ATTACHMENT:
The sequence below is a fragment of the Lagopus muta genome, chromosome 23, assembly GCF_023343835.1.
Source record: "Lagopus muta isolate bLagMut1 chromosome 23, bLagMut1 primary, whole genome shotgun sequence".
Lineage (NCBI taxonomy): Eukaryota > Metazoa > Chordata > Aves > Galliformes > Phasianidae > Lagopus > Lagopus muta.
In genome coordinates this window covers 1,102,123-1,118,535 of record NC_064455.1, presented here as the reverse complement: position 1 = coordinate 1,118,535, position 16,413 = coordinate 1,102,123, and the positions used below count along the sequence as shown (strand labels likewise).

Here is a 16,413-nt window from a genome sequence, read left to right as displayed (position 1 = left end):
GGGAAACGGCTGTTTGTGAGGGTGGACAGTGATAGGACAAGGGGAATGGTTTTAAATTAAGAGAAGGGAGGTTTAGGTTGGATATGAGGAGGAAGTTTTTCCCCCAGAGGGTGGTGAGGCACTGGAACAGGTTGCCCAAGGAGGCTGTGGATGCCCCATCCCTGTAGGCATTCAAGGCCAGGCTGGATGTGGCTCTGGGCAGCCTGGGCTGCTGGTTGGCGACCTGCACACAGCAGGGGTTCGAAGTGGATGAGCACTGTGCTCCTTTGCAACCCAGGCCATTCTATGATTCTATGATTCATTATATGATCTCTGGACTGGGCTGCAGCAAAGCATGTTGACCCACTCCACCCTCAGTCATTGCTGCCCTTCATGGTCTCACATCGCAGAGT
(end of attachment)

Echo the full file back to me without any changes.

The sequence below is a fragment of the Lagopus muta genome, chromosome 23, assembly GCF_023343835.1.
Source record: "Lagopus muta isolate bLagMut1 chromosome 23, bLagMut1 primary, whole genome shotgun sequence".
Lineage (NCBI taxonomy): Eukaryota > Metazoa > Chordata > Aves > Galliformes > Phasianidae > Lagopus > Lagopus muta.
In genome coordinates this window covers 1,102,123-1,118,535 of record NC_064455.1, presented here as the reverse complement: position 1 = coordinate 1,118,535, position 16,413 = coordinate 1,102,123, and the positions used below count along the sequence as shown (strand labels likewise).

Here is a 16,413-nt window from a genome sequence, read left to right as displayed (position 1 = left end):
GGGAAACGGCTGTTTGTGAGGGTGGACAGTGATAGGACAAGGGGAATGGTTTTAAATTAAGAGAAGGGAGGTTTAGGTTGGATATGAGGAGGAAGTTTTTCCCCCAGAGGGTGGTGAGGCACTGGAACAGGTTGCCCAAGGAGGCTGTGGATGCCCCATCCCTGTAGGCATTCAAGGCCAGGCTGGATGTGGCTCTGGGCAGCCTGGGCTGCTGGTTGGCGACCTGCACACAGCAGGGGTTCGAAGTGGATGAGCACTGTGCTCCTTTGCAACCCAGGCCATTCTATGATTCTATGATTCATTATATGATCTCTGGACTGGGCTGCAGCAAAGCATGTTGACCCACTCCACCCTCAGTCATTGCTGCCCTTCATGGTCTCACATCGCAGAGT